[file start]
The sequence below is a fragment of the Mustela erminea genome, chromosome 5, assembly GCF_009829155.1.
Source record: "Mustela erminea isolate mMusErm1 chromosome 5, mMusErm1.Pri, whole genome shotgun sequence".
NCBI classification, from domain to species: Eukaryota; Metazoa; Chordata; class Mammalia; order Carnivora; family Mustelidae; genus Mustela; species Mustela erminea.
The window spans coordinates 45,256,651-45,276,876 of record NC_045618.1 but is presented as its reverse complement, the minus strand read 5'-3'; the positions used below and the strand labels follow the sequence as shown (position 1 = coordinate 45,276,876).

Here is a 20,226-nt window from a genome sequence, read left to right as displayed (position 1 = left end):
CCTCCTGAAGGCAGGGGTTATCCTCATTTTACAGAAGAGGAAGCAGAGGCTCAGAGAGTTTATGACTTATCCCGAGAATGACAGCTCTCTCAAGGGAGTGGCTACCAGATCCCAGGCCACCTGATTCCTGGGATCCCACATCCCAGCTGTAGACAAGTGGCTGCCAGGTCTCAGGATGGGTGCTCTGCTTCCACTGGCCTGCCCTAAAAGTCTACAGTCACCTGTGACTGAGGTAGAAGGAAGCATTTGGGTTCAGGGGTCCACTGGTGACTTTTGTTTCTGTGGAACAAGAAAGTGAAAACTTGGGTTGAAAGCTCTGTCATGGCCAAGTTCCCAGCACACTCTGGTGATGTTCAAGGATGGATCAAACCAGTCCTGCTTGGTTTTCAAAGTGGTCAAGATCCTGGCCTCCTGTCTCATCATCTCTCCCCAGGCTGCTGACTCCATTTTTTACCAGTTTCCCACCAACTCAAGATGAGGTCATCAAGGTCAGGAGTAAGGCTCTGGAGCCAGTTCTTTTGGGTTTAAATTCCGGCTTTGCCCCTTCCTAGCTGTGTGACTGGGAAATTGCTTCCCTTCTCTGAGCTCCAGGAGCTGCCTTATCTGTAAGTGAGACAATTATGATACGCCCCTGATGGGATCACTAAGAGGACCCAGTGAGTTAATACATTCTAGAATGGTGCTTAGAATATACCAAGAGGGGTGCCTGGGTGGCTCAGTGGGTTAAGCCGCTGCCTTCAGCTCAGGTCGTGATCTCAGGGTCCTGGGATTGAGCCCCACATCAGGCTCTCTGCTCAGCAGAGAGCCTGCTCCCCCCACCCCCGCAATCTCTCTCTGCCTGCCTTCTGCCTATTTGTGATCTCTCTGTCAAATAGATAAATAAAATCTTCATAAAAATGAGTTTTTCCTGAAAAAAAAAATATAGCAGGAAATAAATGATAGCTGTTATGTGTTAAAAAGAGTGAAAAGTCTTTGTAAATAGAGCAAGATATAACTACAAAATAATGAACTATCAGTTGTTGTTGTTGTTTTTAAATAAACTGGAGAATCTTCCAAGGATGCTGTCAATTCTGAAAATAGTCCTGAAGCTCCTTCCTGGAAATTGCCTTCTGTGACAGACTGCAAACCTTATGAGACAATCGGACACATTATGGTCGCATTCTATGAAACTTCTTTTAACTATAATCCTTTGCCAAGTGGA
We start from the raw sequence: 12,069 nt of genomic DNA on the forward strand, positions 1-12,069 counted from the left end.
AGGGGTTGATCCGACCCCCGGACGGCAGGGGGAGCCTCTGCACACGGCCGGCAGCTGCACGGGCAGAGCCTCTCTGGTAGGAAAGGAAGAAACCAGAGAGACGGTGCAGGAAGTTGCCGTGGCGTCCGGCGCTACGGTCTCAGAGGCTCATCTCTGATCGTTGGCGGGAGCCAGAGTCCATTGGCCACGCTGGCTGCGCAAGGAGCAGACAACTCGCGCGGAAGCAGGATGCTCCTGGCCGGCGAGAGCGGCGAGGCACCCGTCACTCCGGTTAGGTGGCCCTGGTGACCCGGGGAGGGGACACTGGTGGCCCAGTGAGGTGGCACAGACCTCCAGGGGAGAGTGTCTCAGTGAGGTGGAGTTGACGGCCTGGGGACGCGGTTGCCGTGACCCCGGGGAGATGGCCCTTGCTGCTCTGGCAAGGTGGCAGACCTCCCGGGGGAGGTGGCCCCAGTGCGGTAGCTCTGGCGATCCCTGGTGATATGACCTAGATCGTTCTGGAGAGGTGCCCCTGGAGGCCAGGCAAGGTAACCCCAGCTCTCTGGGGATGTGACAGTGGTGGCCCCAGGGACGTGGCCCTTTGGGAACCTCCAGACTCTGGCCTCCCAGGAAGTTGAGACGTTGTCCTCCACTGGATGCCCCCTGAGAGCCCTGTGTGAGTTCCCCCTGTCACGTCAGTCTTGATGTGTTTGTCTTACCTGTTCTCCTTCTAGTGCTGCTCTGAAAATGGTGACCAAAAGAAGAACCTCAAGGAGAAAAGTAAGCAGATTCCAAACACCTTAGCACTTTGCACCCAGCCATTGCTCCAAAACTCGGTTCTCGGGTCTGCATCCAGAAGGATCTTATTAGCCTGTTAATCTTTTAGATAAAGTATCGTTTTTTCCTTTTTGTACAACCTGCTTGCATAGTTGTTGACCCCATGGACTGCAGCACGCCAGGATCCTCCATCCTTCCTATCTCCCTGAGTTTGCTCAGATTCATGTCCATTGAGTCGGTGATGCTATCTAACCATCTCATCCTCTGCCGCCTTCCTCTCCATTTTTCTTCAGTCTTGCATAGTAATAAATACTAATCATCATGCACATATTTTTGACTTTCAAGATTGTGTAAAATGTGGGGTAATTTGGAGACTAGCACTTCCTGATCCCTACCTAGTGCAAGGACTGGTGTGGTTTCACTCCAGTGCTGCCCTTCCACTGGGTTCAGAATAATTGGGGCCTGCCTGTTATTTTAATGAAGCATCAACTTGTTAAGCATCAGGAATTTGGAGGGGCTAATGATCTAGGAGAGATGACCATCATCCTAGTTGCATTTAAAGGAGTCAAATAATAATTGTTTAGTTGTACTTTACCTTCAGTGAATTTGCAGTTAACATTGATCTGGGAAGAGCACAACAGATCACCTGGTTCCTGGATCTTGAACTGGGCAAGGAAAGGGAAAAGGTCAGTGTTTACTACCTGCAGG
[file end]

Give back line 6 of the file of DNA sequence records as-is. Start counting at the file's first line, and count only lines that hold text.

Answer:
CCTCCTGAAGGCAGGGGTTATCCTCATTTTACAGAAGAGGAAGCAGAGGCTCAGAGAGTTTATGACTTATCCCGAGAATGACAGCTCTCTCAAGGGAGTGGCTACCAGATCCCAGGCCACCTGATTCCTGGGATCCCACATCCCAGCTGTAGACAAGTGGCTGCCAGGTCTCAGGATGGGTGCTCTGCTTCCACTGGCCTGCCCTAAAAGTCTACAGTCACCTGTGACTGAGGTAGAAGGAAGCATTTGGGTTCAGGGGTCCACTGGTGACTTTTGTTTCTGTGGAACAAGAAAGTGAAAACTTGGGTTGAAAGCTCTGTCATGGCCAAGTTCCCAGCACACTCTGGTGATGTTCAAGGATGGATCAAACCAGTCCTGCTTGGTTTTCAAAGTGGTCAAGATCCTGGCCTCCTGTCTCATCATCTCTCCCCAGGCTGCTGACTCCATTTTTTACCAGTTTCCCACCAACTCAAGATGAGGTCATCAAGGTCAGGAGTAAGGCTCTGGAGCCAGTTCTTTTGGGTTTAAATTCCGGCTTTGCCCCTTCCTAGCTGTGTGACTGGGAAATTGCTTCCCTTCTCTGAGCTCCAGGAGCTGCCTTATCTGTAAGTGAGACAATTATGATACGCCCCTGATGGGATCACTAAGAGGACCCAGTGAGTTAATACATTCTAGAATGGTGCTTAGAATATACCAAGAGGGGTGCCTGGGTGGCTCAGTGGGTTAAGCCGCTGCCTTCAGCTCAGGTCGTGATCTCAGGGTCCTGGGATTGAGCCCCACATCAGGCTCTCTGCTCAGCAGAGAGCCTGCTCCCCCCACCCCCGCAATCTCTCTCTGCCTGCCTTCTGCCTATTTGTGATCTCTCTGTCAAATAGATAAATAAAATCTTCATAAAAATGAGTTTTTCCTGAAAAAAAAAATATAGCAGGAAATAAATGATAGCTGTTATGTGTTAAAAAGAGTGAAAAGTCTTTGTAAATAGAGCAAGATATAACTACAAAATAATGAACTATCAGTTGTTGTTGTTGTTTTTAAATAAACTGGAGAATCTTCCAAGGATGCTGTCAATTCTGAAAATAGTCCTGAAGCTCCTTCCTGGAAATTGCCTTCTGTGACAGACTGCAAACCTTATGAGACAATCGGACACATTATGGTCGCATTCTATGAAACTTCTTTTAACTATAATCCTTTGCCAAGTGGA